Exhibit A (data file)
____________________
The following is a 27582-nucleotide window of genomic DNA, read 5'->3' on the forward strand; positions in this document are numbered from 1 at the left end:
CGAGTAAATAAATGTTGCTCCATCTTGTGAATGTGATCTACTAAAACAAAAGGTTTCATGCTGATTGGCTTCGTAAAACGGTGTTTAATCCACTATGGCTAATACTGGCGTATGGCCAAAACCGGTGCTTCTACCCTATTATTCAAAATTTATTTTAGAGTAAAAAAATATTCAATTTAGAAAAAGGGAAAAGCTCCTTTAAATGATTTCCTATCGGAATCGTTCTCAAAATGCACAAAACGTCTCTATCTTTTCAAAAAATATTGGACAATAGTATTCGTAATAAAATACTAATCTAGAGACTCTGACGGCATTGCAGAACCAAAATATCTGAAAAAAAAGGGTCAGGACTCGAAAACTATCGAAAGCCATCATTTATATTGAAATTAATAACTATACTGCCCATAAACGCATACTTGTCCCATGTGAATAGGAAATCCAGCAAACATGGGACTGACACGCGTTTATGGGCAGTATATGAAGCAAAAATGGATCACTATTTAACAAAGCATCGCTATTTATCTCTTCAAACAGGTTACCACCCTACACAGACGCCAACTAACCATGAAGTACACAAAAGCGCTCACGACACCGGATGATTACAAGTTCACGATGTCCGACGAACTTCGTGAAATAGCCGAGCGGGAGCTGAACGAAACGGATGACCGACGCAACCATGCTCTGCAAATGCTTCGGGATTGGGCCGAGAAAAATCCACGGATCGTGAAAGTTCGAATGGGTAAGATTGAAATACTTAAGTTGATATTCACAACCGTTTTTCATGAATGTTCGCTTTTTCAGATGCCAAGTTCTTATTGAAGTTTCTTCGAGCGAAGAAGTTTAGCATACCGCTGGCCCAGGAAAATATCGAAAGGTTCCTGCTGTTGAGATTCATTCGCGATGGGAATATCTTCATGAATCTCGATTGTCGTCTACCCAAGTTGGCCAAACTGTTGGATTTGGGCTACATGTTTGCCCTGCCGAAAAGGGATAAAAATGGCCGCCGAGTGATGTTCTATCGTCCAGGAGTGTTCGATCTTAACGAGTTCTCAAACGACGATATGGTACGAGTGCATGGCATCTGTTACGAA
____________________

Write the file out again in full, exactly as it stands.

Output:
The following is a 27582-nucleotide window of genomic DNA, read 5'->3' on the forward strand; positions in this document are numbered from 1 at the left end:
CGAGTAAATAAATGTTGCTCCATCTTGTGAATGTGATCTACTAAAACAAAAGGTTTCATGCTGATTGGCTTCGTAAAACGGTGTTTAATCCACTATGGCTAATACTGGCGTATGGCCAAAACCGGTGCTTCTACCCTATTATTCAAAATTTATTTTAGAGTAAAAAAATATTCAATTTAGAAAAAGGGAAAAGCTCCTTTAAATGATTTCCTATCGGAATCGTTCTCAAAATGCACAAAACGTCTCTATCTTTTCAAAAAATATTGGACAATAGTATTCGTAATAAAATACTAATCTAGAGACTCTGACGGCATTGCAGAACCAAAATATCTGAAAAAAAAGGGTCAGGACTCGAAAACTATCGAAAGCCATCATTTATATTGAAATTAATAACTATACTGCCCATAAACGCATACTTGTCCCATGTGAATAGGAAATCCAGCAAACATGGGACTGACACGCGTTTATGGGCAGTATATGAAGCAAAAATGGATCACTATTTAACAAAGCATCGCTATTTATCTCTTCAAACAGGTTACCACCCTACACAGACGCCAACTAACCATGAAGTACACAAAAGCGCTCACGACACCGGATGATTACAAGTTCACGATGTCCGACGAACTTCGTGAAATAGCCGAGCGGGAGCTGAACGAAACGGATGACCGACGCAACCATGCTCTGCAAATGCTTCGGGATTGGGCCGAGAAAAATCCACGGATCGTGAAAGTTCGAATGGGTAAGATTGAAATACTTAAGTTGATATTCACAACCGTTTTTCATGAATGTTCGCTTTTTCAGATGCCAAGTTCTTATTGAAGTTTCTTCGAGCGAAGAAGTTTAGCATACCGCTGGCCCAGGAAAATATCGAAAGGTTCCTGCTGTTGAGATTCATTCGCGATGGGAATATCTTCATGAATCTCGATTGTCGTCTACCCAAGTTGGCCAAACTGTTGGATTTGGGCTACATGTTTGCCCTGCCGAAAAGGGATAAAAATGGCCGCCGAGTGATGTTCTATCGTCCAGGAGTGTTCGATCTTAACGAGTTCTCAAACGACGATATGGTACGAGTGCATGGCATCTGTTACGAA